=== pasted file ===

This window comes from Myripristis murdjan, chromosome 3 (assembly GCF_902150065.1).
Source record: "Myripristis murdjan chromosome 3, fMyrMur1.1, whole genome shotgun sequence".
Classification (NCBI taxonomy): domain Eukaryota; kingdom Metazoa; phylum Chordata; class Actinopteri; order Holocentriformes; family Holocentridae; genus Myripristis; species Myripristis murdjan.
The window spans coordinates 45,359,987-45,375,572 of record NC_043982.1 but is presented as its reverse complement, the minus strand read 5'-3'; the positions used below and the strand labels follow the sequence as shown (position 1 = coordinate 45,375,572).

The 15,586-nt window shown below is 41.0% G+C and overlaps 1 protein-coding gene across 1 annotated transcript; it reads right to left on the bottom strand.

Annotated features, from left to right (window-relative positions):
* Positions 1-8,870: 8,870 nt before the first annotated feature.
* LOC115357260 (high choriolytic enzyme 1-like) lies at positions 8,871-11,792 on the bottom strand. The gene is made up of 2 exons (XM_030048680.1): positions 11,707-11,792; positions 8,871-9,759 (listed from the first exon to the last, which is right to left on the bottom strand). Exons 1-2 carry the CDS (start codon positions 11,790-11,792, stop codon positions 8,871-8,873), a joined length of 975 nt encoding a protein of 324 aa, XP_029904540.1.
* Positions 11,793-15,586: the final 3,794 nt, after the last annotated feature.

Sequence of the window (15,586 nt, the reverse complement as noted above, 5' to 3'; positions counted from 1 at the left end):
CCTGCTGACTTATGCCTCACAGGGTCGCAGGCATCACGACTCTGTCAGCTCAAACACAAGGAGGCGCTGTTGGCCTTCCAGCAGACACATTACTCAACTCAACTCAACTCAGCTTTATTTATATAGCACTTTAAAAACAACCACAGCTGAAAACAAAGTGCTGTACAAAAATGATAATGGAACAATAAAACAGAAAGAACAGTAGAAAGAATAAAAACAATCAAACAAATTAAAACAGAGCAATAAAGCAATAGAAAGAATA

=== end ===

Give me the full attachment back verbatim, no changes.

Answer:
This window comes from Myripristis murdjan, chromosome 3 (assembly GCF_902150065.1).
Source record: "Myripristis murdjan chromosome 3, fMyrMur1.1, whole genome shotgun sequence".
Classification (NCBI taxonomy): domain Eukaryota; kingdom Metazoa; phylum Chordata; class Actinopteri; order Holocentriformes; family Holocentridae; genus Myripristis; species Myripristis murdjan.
The window spans coordinates 45,359,987-45,375,572 of record NC_043982.1 but is presented as its reverse complement, the minus strand read 5'-3'; the positions used below and the strand labels follow the sequence as shown (position 1 = coordinate 45,375,572).

The 15,586-nt window shown below is 41.0% G+C and overlaps 1 protein-coding gene across 1 annotated transcript; it reads right to left on the bottom strand.

Annotated features, from left to right (window-relative positions):
* Positions 1-8,870: 8,870 nt before the first annotated feature.
* LOC115357260 (high choriolytic enzyme 1-like) lies at positions 8,871-11,792 on the bottom strand. The gene is made up of 2 exons (XM_030048680.1): positions 11,707-11,792; positions 8,871-9,759 (listed from the first exon to the last, which is right to left on the bottom strand). Exons 1-2 carry the CDS (start codon positions 11,790-11,792, stop codon positions 8,871-8,873), a joined length of 975 nt encoding a protein of 324 aa, XP_029904540.1.
* Positions 11,793-15,586: the final 3,794 nt, after the last annotated feature.

Sequence of the window (15,586 nt, the reverse complement as noted above, 5' to 3'; positions counted from 1 at the left end):
CCTGCTGACTTATGCCTCACAGGGTCGCAGGCATCACGACTCTGTCAGCTCAAACACAAGGAGGCGCTGTTGGCCTTCCAGCAGACACATTACTCAACTCAACTCAACTCAGCTTTATTTATATAGCACTTTAAAAACAACCACAGCTGAAAACAAAGTGCTGTACAAAAATGATAATGGAACAATAAAACAGAAAGAACAGTAGAAAGAATAAAAACAATCAAACAAATTAAAACAGAGCAATAAAGCAATAGAAAGAATA